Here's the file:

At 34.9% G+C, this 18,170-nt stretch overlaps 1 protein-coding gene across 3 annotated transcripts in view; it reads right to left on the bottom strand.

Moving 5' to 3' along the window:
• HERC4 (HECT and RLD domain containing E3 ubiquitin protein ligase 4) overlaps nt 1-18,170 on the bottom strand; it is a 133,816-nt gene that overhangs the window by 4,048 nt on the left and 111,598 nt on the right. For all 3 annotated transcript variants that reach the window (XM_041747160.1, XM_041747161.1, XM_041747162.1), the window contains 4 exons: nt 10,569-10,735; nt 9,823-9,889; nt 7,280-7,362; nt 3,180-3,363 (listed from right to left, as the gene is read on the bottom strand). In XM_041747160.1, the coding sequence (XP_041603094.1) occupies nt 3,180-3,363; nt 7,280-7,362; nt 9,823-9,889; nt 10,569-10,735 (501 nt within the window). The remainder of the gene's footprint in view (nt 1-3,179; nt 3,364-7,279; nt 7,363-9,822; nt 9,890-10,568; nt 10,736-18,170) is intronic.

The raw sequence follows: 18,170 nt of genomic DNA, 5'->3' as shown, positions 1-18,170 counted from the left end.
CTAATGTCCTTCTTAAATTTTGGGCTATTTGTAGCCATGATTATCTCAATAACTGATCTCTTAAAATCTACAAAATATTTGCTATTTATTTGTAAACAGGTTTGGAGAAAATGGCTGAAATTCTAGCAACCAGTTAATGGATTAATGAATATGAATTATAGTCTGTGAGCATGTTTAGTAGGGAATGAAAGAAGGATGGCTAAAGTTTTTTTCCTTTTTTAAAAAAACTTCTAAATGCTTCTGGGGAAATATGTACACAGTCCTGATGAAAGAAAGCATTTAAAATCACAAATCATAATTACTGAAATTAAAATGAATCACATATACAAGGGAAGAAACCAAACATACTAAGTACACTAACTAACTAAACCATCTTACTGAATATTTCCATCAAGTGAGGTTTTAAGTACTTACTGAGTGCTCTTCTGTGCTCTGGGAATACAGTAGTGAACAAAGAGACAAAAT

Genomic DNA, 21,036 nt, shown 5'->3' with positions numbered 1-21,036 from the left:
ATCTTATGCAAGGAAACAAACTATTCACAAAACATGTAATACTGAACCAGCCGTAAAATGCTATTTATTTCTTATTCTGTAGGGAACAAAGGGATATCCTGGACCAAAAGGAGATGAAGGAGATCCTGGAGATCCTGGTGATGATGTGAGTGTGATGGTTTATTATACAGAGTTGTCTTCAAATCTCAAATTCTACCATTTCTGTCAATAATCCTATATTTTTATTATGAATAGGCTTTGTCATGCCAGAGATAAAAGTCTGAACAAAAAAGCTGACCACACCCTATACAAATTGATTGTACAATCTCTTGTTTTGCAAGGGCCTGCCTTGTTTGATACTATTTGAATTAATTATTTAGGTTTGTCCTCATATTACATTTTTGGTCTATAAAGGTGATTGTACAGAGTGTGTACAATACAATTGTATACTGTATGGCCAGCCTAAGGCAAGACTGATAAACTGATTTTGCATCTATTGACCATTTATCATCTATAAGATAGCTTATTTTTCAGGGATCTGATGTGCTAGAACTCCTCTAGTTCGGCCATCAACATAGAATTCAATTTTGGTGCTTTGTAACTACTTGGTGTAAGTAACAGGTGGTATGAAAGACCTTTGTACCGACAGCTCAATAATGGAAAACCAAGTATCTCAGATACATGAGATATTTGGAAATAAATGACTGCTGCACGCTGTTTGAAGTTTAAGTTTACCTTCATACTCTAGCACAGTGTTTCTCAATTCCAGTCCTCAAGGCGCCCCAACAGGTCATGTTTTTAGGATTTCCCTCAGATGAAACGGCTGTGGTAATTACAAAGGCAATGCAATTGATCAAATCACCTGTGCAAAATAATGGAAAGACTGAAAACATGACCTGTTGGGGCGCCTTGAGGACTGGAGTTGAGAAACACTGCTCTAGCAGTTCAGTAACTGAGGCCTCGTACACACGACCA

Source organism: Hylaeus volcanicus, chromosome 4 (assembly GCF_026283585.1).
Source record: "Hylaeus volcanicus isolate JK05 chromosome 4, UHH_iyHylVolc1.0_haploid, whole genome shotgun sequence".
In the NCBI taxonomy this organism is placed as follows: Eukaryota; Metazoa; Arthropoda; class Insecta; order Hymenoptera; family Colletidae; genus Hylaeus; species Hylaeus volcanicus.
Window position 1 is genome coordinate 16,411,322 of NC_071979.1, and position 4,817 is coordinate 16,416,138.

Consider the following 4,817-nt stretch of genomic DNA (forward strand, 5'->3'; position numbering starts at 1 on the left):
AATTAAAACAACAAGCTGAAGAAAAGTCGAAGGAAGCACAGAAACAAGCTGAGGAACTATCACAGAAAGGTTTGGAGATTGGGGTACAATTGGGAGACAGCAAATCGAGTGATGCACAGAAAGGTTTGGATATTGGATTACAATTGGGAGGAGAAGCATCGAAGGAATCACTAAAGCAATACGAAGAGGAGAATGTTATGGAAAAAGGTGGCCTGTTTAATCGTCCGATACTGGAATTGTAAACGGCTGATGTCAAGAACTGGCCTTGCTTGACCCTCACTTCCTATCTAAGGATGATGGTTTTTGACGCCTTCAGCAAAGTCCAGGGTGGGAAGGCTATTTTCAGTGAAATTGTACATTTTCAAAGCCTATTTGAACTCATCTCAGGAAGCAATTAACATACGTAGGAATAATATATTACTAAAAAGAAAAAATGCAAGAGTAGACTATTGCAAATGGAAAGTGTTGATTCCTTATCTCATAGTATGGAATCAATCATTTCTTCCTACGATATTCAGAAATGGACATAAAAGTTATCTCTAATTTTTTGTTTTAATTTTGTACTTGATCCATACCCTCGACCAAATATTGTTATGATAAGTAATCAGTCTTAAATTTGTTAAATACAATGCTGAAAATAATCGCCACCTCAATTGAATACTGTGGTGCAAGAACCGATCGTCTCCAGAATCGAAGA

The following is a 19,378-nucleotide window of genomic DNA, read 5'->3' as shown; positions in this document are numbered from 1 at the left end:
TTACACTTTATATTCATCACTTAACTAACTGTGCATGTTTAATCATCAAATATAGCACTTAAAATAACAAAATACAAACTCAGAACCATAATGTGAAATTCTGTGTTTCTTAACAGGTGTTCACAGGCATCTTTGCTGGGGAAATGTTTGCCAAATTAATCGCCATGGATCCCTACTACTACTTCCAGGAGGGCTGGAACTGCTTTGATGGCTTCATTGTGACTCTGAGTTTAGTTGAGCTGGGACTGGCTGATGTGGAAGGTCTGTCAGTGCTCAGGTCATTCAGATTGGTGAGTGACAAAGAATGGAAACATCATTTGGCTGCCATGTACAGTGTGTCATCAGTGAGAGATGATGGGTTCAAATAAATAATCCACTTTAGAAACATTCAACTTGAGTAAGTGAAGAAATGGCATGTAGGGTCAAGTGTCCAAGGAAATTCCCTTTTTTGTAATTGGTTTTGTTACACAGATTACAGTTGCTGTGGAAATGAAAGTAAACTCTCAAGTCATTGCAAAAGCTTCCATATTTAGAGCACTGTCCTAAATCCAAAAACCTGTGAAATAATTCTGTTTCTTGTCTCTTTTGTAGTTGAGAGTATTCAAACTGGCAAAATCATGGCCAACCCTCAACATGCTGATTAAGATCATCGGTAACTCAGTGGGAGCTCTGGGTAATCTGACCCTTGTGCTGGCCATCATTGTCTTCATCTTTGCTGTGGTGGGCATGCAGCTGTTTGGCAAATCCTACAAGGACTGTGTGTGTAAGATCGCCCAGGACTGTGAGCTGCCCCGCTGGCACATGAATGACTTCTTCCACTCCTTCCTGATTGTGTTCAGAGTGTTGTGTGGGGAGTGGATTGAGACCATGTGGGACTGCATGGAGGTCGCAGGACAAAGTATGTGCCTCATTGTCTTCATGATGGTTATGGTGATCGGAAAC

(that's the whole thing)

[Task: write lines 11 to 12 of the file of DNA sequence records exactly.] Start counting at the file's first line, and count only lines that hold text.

Window position 1 is genome coordinate 16,411,322 of NC_071979.1, and position 4,817 is coordinate 16,416,138.

Consider the following 4,817-nt stretch of genomic DNA (forward strand, 5'->3'; position numbering starts at 1 on the left):